// Create a table to hold pre computed sinewave, the table has a resolution of 600 samples
#define WAVE_SAMPLES 600
// default int is 32 bit, in most cases its best to use uint32_t but for large arrays its better to use smaller
// data types if possible, here we are storing 12 bit samples in 16 bit ints
uint16_t nSineTable[WAVE_SAMPLES];

// create the individual samples for our sinewave table
void createSineTable()
  for(uint32_t nIndex = 0;nIndex < WAVE_SAMPLES;nIndex++)
    // normalised to 12 bit range 0-4095
    nSineTable[nIndex] = (uint16_t)  (((1+sin(((2.0*PI)/WAVE_SAMPLES)*nIndex))*4095.0)/2);

void setup()

  /* turn on the timer clock in the power management controller */

  /* we want wavesel 01 with RC */
  TC_Configure(/* clock */TC1,/* channel */1, TC_CMR_WAVE | TC_CMR_WAVSEL_UP_RC | TC_CMR_TCCLKS_TIMER_CLOCK2);
  TC_SetRC(TC1, 1, 238); // sets <> 44.1 Khz interrupt rate
  TC_Start(TC1, 1);
  // enable timer interrupts on the timer
  /* Enable the interrupt in the nested vector interrupt controller */
  /* TC4_IRQn where 4 is the timer number * timer channels (3) + the channel number (=(1*3)+1) for timer1 channel1 */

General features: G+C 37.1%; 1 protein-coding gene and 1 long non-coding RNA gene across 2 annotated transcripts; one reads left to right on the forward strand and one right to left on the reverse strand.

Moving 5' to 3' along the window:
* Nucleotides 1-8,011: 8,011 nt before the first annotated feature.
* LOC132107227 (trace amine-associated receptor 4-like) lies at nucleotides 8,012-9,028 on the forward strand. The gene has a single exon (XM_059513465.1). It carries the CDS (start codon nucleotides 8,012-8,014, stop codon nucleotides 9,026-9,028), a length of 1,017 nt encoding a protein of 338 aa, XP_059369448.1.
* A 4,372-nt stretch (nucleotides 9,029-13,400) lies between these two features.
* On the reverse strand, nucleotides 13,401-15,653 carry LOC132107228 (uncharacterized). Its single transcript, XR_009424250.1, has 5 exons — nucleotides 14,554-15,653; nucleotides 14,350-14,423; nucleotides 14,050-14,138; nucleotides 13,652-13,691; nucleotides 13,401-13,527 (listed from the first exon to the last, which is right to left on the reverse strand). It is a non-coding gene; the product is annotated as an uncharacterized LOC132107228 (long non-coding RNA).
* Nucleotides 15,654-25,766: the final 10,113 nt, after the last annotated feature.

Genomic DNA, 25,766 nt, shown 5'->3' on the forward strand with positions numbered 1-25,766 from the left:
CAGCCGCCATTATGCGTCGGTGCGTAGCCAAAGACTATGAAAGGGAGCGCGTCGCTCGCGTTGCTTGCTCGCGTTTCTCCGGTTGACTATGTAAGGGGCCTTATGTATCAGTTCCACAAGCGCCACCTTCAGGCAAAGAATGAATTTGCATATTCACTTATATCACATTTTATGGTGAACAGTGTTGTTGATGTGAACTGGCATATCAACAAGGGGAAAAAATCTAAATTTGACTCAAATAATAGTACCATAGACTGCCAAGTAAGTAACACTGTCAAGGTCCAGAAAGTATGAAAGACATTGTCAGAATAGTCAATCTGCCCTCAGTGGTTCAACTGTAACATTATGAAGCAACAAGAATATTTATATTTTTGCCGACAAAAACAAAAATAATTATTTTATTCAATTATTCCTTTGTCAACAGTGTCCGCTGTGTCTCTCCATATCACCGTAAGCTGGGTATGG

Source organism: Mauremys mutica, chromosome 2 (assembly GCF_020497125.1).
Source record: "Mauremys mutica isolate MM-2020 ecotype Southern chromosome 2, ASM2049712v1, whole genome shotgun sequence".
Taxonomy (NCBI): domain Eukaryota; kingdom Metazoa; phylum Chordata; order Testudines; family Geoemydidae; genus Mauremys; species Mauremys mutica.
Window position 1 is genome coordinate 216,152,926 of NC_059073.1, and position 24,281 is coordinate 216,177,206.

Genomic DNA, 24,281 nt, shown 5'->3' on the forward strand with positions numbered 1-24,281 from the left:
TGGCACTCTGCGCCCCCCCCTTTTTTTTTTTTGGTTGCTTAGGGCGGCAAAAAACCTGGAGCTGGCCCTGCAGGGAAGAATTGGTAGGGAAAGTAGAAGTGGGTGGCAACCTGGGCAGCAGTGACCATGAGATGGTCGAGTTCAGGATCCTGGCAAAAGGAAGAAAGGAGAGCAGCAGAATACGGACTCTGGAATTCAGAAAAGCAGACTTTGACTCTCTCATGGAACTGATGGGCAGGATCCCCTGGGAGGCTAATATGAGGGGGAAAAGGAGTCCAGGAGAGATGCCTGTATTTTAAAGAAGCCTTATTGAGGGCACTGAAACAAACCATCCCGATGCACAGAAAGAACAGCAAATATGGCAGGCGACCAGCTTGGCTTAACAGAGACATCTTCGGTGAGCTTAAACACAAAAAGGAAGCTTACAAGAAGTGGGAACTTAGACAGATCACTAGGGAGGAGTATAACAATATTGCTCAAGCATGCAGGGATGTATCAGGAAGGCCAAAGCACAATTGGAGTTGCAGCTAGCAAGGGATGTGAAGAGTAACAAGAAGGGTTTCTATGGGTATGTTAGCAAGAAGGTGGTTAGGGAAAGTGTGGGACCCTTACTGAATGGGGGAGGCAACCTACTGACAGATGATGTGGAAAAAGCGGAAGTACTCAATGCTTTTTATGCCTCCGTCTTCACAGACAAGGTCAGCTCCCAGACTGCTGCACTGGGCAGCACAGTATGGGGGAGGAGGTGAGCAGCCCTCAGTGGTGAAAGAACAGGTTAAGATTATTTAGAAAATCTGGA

// this is a cheat - enable the DAC

void loop()
  // read analog input 0 drop the range from 0-1024 to 0-127 with a right shift 3 places,
  // then look up the phaseIncrement required to generate the note in our nMidiPhaseIncrement table
  uint32_t ulInput = analogRead(0);
  ulPhaseIncrement = nMidiPhaseIncrement[ulInput>>3];

void TC4_Handler()
  // We need to get the status to clear it and allow the interrupt to fire again
  TC_GetStatus(TC1, 1);
  ulPhaseAccumulator += ulPhaseIncrement;   // 32 bit phase increment, see below

  // if the phase accumulator over flows - we have been through one cycle at the current pitch,
  // now we need to reset the grains ready for our next cycle
  if(ulPhaseAccumulator > SAMPLES_PER_CYCLE_FIXEDPOINT)
   // DB 02/Jan/2012 - carry the remainder of the phase accumulator
   ulPhaseAccumulator -= SAMPLES_PER_CYCLE_FIXEDPOINT;

  // get the current sample  
  uint32_t ulOutput = nSineTable[ulPhaseAccumulator>>20];
  // we cheated and user analogWrite to enable the dac, but here we want to be fast so
  // write directly 
  dacc_write_conversion_data(DACC_INTERFACE, ulOutput);